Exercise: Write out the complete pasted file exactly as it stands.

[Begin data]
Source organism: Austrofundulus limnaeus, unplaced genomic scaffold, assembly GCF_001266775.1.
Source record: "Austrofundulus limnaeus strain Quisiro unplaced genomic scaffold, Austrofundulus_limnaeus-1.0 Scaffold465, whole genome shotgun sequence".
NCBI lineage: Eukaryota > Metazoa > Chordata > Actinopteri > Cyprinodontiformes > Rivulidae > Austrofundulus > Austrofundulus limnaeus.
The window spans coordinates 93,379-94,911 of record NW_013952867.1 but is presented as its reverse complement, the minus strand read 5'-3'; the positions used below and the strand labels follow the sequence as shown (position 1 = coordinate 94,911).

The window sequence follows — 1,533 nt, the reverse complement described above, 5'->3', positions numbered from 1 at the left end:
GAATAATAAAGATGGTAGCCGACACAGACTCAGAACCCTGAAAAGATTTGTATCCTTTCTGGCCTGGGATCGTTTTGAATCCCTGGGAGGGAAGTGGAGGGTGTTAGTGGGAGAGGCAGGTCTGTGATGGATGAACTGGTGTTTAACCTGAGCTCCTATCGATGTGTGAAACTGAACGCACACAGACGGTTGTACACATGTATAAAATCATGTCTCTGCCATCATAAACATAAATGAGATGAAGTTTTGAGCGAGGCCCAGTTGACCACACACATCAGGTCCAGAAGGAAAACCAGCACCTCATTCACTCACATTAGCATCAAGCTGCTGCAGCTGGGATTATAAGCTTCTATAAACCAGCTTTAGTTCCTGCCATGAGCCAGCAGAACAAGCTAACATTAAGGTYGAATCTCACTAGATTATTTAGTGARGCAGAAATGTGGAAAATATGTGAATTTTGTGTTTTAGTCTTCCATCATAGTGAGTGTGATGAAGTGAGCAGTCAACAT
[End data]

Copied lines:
Source organism: Austrofundulus limnaeus, unplaced genomic scaffold, assembly GCF_001266775.1.
Source record: "Austrofundulus limnaeus strain Quisiro unplaced genomic scaffold, Austrofundulus_limnaeus-1.0 Scaffold465, whole genome shotgun sequence".
NCBI lineage: Eukaryota > Metazoa > Chordata > Actinopteri > Cyprinodontiformes > Rivulidae > Austrofundulus > Austrofundulus limnaeus.
The window spans coordinates 93,379-94,911 of record NW_013952867.1 but is presented as its reverse complement, the minus strand read 5'-3'; the positions used below and the strand labels follow the sequence as shown (position 1 = coordinate 94,911).

The window sequence follows — 1,533 nt, the reverse complement described above, 5'->3', positions numbered from 1 at the left end:
GAATAATAAAGATGGTAGCCGACACAGACTCAGAACCCTGAAAAGATTTGTATCCTTTCTGGCCTGGGATCGTTTTGAATCCCTGGGAGGGAAGTGGAGGGTGTTAGTGGGAGAGGCAGGTCTGTGATGGATGAACTGGTGTTTAACCTGAGCTCCTATCGATGTGTGAAACTGAACGCACACAGACGGTTGTACACATGTATAAAATCATGTCTCTGCCATCATAAACATAAATGAGATGAAGTTTTGAGCGAGGCCCAGTTGACCACACACATCAGGTCCAGAAGGAAAACCAGCACCTCATTCACTCACATTAGCATCAAGCTGCTGCAGCTGGGATTATAAGCTTCTATAAACCAGCTTTAGTTCCTGCCATGAGCCAGCAGAACAAGCTAACATTAAGGTYGAATCTCACTAGATTATTTAGTGARGCAGAAATGTGGAAAATATGTGAATTTTGTGTTTTAGTCTTCCATCATAGTGAGTGTGATGAAGTGAGCAGTCAACAT